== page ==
18. DNA-Driven Assembly of Mesoporous Silica/Gold Satellite Nanostructures (pages 103–106)

      Sajanikumari Sadasivan, Erik Dujardin, Mei Li, Christopher J. Johnson and Stephen Mann

      Version of Record online: 24 SEP 2004 | DOI: 10.1002/smll.200400039

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      Satellite nanostructures are produced through DNA-induced programmed assembly of conjugate gold nanoparticles onto the surface of particles of the periodically organized mesoporous silica, MCM-41 (see picture). The technique provides discrete particles, rather than leading to extended networks.

    19. Wet-Chemical Assembly of Carbon Tube-in-Tube Nanostructures (pages 107–110)

      Zhenping Zhu, Dangsheng Su, Gisela Weinberg, Rolf E. Jentoft and Robert Schlögl

      Version of Record online: 16 SEP 2004 | DOI: 10.1002/smll.200400041

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      Wet-chemical reorganization of carbonaceous impurities around and inside carbon nanotubes yields tube-in-tube nanostructures. The graphitic impurity particles were fragmented, their surfaces modified with carboxy and hydroxy groups, and then reintegrated around or inside pristine nanotubes via acid-catalyzed esterification linkages. Well-organized dual and triple structures were obtained (see SEM image).

    20. Synthesis of Yttria-Based Crystalline and Lamellar Nanostructures and their Formation Mechanism (pages 112–121)

      Nicola Pinna, Georg Garnweitner, Pablo Beato, Markus Niederberger and Markus Antonietti

      Version of Record online: 16 SEP 2004 | DOI: 10.1002/smll.200400014

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      Highly ordered lamellar nanocomposites consisting of crystalline yttria layers with intercalated benzoate molecules were obtained by a nonaqueous synthesis process involving the reaction between yttrium alkoxides and benzyl alcohol. Doping with europium leads to strong red luminescence. The formation mechanism is based on a C[BOND]C bond formation between benzyl alcohol and isopropanolate moieties and hydride-transfer reactions.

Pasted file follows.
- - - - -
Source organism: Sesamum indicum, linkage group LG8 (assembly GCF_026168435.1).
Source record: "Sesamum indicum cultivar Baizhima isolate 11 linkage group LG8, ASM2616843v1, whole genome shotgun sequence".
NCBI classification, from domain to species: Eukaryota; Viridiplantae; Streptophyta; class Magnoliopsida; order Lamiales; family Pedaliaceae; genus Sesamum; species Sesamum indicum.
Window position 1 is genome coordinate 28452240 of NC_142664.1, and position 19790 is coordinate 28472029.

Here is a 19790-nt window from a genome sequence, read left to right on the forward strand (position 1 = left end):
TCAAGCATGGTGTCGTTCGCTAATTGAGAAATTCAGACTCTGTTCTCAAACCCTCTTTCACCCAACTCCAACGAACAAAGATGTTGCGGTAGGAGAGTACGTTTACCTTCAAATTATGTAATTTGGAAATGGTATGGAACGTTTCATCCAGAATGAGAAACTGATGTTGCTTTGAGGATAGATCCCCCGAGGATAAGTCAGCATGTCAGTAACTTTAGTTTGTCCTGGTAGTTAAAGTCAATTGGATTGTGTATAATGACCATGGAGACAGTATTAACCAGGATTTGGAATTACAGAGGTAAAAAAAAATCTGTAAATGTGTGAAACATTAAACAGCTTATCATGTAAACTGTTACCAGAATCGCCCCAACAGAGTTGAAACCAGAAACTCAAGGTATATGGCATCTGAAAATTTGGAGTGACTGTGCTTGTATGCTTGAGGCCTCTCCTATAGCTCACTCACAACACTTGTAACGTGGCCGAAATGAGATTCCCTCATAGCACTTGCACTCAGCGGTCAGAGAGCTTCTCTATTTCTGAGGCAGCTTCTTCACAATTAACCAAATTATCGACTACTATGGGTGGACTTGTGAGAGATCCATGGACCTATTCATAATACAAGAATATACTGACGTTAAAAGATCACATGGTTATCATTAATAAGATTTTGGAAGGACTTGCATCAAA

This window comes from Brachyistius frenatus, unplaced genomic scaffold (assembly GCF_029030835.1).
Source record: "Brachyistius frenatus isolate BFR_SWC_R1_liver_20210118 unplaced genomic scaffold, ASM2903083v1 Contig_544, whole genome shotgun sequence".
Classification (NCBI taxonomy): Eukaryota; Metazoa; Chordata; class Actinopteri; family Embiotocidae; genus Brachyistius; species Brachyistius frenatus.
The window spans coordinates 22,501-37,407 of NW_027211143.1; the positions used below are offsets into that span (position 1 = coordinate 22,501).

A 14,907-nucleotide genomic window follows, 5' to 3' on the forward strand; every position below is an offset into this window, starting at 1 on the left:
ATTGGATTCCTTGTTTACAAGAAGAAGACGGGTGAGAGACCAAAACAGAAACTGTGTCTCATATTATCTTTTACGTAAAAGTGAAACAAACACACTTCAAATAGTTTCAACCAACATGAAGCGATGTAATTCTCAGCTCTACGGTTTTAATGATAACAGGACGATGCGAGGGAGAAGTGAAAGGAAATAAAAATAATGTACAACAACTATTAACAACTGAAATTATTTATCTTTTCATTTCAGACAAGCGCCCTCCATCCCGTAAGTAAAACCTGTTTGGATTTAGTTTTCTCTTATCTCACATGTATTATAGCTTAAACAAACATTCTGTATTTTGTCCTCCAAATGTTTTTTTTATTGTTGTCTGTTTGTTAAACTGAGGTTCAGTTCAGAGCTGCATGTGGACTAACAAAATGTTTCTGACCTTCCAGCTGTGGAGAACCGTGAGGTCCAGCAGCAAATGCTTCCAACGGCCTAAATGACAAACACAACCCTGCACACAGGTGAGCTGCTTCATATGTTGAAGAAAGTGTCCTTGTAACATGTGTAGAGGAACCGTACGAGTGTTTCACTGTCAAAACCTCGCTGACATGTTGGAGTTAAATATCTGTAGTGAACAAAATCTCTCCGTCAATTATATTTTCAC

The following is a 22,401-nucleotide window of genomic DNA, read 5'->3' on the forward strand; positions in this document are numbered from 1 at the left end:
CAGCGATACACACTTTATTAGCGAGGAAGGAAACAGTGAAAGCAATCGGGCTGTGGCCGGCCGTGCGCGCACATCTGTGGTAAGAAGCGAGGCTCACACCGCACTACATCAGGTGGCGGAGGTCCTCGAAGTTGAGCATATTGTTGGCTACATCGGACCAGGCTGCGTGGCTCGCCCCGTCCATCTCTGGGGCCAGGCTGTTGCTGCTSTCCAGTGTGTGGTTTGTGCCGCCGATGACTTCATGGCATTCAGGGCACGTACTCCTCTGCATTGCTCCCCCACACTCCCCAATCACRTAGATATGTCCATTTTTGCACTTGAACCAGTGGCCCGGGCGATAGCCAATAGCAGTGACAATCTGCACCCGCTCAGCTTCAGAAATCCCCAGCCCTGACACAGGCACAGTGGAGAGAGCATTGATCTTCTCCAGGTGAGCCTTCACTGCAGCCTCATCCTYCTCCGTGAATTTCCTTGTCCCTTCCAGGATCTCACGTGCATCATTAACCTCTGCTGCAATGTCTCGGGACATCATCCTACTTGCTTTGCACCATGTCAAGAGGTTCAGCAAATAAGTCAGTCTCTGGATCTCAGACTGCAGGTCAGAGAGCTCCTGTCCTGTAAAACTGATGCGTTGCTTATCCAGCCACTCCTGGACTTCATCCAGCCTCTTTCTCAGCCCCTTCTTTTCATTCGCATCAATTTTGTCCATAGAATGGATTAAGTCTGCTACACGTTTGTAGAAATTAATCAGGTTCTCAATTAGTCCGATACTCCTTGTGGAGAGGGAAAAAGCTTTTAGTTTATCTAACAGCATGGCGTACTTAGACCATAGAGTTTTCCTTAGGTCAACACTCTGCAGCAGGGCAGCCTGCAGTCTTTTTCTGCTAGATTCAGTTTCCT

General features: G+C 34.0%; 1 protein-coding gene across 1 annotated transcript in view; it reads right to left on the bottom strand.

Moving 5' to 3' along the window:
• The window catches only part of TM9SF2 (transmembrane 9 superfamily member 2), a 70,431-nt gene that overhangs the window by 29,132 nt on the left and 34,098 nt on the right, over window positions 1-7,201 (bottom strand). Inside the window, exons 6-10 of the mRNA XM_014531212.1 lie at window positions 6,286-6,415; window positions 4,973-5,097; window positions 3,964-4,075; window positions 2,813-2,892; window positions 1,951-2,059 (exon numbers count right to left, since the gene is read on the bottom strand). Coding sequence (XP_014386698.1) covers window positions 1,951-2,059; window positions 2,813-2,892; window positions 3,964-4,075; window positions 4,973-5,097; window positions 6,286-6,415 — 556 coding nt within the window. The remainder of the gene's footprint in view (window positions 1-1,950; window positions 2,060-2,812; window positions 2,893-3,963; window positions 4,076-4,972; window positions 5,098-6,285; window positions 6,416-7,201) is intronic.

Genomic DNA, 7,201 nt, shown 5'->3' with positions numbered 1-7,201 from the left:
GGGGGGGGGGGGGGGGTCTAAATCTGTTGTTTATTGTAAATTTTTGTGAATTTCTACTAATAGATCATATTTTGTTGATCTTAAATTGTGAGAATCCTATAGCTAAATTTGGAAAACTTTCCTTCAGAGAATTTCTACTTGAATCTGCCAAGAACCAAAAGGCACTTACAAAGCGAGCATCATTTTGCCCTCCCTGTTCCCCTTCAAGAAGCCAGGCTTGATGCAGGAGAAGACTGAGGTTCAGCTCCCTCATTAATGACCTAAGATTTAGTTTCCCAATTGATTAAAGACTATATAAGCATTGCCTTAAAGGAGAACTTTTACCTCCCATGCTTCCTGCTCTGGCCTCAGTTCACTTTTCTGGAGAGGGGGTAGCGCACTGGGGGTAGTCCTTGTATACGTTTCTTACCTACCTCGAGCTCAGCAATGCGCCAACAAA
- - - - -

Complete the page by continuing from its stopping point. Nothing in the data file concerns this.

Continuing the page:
21. Optical Properties of Nanoparticle-Based Metallodielectric Inverse Opals (pages 122–130)

      Dayang Wang, Jensen Li, C. T. Chan, Verónica Salgueiriño-Maceira, Luis M. Liz-Marzán, Sergei Romanov and Frank Caruso

      Version of Record online: 15 OCT 2004 | DOI: 10.1002/smll.200400022

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      The optical properties of metallodielectric inverse opals (see picture) prepared by co-crystallizing silica-coated gold nanoparticles (inset) and polymer spheres, followed by removal of the crystal template, can be engineered by varying the nanoparticle core size or shell thickness, and/or the nanoparticle volume-filling ratio of the composite. Such nanoparticles offer a route to photonic materials with unique bandgap properties.

    22. 2D Self-Assembly of Oligo(p-phenylene vinylene) Derivatives: From Dimers to Chiral Rosettes (pages 131–137)

      Atsushi Miura, Pascal Jonkheijm, Steven De Feyter, Albertus P. H. J. Schenning, E. W. Meijer and Frans C. De Schryver

      Version of Record online: 16 SEP 2004 | DOI: 10.1002/smll.200400008

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      Alkylated diaminotriazine derivatives, all of which possess a rigid backbone, have been shown by scanning tunneling microscopy to self-assemble at the solution–graphite interface. These derivatives show length-dependent supramolecular pattern formation and expression of chirality (see STM image).

    23. Suspended Carbon Nanotube Quantum Wires with Two Gates (pages 138–141)

      Jien Cao, Qian Wang, Dunwei Wang and Hongjie Dai

      Version of Record online: 16 SEP 2004 | DOI: 10.1002/smll.200400015

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      Devices comprised of suspended as-grown single-walled carbon nanotubes (SWNTs), high-quality metal electrical contacts, and two electrostatic gates have been prepared (see picture). The SWNT is suspended between two metal contacts and is free of any nanotube–substrate interactions. Such devices are “ultraclean” quantum systems that provide a unique opportunity to investigate the intrinsic properties of SWNTs, such as transport behavior at high bias.

    24. Nanowires for Integrated Multicolor Nanophotonics (pages 142–147)

      Yu Huang, Xiangfeng Duan and Charles M. Lieber

      Version of Record online: 15 OCT 2004 | DOI: 10.1002/smll.200400030

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      Nanoscale light-emitting diodes and arrays with colors spanning the ultraviolet to near-infrared region were prepared by assembling emissive electron-doped semiconductor nanowires (NWs) with nonemissive hole-doped silicon NWs in a crossed architecture (see picture). Electronic and photonic devices were combined to give integrated structures, and generalized to produce hybrid devices in which NW emitters were assembled on lithographically patterned planar silicon.

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      Preview: Small 1/2005 (page 151)

      Version of Record online: 3 NOV 2004 | DOI: 10.1002/smll.200590002